Switz­er­land is not a mem­ber of the Euro­pean Uni­on or the Euro­pean Eco­no­mic Area and has not imple­men­ted the for­mer EU Data Pro­tec­tion Direc­ti­ve or the Gene­ral Data Pro­tec­tion Regu­la­ti­on (GDPR). Howe­ver, the Euro­pean Com­mis­si­on has found Switzerland’s data pro­tec­tion legis­la­ti­on to pro­vi­de an ade­qua­te level of data pro­tec­tion. Switzerland’s ade­qua­cy fin­ding is curr­ent­ly under review, and the Com­mis­si­on is expec­ted to con­firm ade­qua­cy in the cour­se of 2024.

    Revi­si­on of the FDPA and the FDPO

    Switz­er­land has gone through a leng­thy pro­cess of revi­sing the FDPA, and the revi­sed FDPA, tog­e­ther with the revi­sed FDPO, has ente­red into force on 1 Sep­tem­ber 2023. The key objec­ti­ve was alig­ning Swiss law with the revi­sed Coun­cil of Europe’s Con­ven­ti­on 108 and with the GDPR, also in view of the pen­ding ade­qua­cy fin­ding men­tio­ned abo­ve.
    Key points of the revi­sed FDPA can be sum­ma­ri­zed as follows:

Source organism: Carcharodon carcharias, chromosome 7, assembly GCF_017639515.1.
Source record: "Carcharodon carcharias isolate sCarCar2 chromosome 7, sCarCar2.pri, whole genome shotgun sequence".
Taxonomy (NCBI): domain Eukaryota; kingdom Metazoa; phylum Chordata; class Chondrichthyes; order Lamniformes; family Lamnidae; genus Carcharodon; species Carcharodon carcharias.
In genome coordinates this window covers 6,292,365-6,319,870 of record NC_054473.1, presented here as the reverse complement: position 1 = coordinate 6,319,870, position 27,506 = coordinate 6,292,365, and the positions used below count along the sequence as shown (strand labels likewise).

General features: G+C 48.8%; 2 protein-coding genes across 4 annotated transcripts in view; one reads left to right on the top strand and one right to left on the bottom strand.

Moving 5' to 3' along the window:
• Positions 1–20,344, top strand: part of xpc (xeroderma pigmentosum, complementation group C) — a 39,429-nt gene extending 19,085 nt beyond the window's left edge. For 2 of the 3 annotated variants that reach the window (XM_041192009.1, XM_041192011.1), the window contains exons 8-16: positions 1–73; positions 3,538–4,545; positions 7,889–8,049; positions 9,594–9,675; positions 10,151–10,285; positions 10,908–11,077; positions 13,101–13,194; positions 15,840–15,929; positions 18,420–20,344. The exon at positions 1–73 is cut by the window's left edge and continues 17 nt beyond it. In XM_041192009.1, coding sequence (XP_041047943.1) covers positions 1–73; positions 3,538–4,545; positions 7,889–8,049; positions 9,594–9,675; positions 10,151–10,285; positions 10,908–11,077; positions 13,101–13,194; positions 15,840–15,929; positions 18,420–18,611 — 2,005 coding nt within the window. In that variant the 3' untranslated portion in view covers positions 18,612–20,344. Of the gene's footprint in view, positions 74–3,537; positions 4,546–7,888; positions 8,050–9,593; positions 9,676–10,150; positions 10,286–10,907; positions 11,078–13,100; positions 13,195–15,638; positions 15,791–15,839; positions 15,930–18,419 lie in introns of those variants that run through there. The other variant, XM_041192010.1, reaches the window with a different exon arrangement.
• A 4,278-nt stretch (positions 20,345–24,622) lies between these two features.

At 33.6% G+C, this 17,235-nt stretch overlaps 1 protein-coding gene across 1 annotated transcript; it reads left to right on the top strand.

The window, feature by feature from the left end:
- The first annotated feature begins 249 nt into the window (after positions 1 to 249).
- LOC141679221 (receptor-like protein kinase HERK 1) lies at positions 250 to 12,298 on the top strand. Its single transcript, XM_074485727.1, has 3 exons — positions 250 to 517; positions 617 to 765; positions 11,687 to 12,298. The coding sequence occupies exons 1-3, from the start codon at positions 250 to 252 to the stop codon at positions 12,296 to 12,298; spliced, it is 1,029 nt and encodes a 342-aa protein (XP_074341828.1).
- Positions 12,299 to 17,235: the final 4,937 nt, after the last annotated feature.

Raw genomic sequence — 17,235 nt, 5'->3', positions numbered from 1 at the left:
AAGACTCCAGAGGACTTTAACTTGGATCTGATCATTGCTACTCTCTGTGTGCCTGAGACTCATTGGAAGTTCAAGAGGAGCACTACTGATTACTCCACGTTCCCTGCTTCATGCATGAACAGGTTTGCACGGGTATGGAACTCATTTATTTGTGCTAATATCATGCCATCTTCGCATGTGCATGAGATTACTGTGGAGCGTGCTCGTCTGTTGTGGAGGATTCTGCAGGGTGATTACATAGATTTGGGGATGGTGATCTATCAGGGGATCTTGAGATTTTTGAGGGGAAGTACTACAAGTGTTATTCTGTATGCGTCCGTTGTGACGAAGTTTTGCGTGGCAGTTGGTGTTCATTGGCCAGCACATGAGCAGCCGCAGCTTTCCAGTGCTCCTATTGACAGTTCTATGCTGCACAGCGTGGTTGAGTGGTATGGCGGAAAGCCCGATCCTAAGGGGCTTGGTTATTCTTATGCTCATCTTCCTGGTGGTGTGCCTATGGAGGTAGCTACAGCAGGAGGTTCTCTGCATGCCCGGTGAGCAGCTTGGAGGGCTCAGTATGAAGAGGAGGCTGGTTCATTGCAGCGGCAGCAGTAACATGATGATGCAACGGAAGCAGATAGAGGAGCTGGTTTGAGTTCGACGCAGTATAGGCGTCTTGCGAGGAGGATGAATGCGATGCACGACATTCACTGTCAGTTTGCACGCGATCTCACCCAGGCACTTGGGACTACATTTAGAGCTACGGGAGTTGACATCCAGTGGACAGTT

• Swiss data pro­tec­tion law con­ti­nues to be based on the basic pre­mi­se that data pro­ce­s­sing is lawful so long as it is in kee­ping with gene­ral prin­ci­ples. In other words, whe­re data is pro­ce­s­sed in a fair, trans­pa­rent and pro­por­tio­nal man­ner for a spe­ci­fic pur­po­se, it is pre­su­med to be lawful.
    • If pro­ce­s­sing vio­la­tes a pro­ce­s­sing prin­ci­ple (and in some though limi­t­ed other cases), the con­trol­ler must eit­her act on the basis of con­sent or estab­lish pre­vai­ling public or pri­va­te inte­rest as a justi­fi­ca­ti­on. As a result of this approach, many pro­ce­s­sing acti­vi­ties (inclu­ding pro­fil­ing for mar­ke­ting pur­po­ses based on event data) do not requi­re con­sent under Swiss law whe­re con­sent would be requi­red under the GDPR.
    • Cer­tain but not all brea­ches of the FDPA are lia­ble to a fine. Fines would be impo­sed on the indi­vi­du­als respon­si­ble for the breach, not on the con­trol­ler or pro­ces­sor. This rai­ses a num­ber of issues, for exam­p­le with regard to the indi­vi­du­als at risk, to insu­ra­bi­li­ty of fines and to lia­bi­li­ty and indem­ni­ty in contracts.
    • Many pro­vi­si­ons of the FDPA remain vague, part­ly becau­se data pro­tec­tion law is gene­ral­ly open to a balan­ce of inte­rest and part­ly due to the leng­thy deba­te in Par­lia­ment and the num­e­rous chan­ges intro­du­ced along this process.

With respect to the ter­ri­to­ri­al appli­ca­ti­on of the FDPA (cf. artic­le 3), slight­ly dif­fe­rent cri­te­ria app­ly depen­ding on the natu­re of the pro­vi­si­on in question: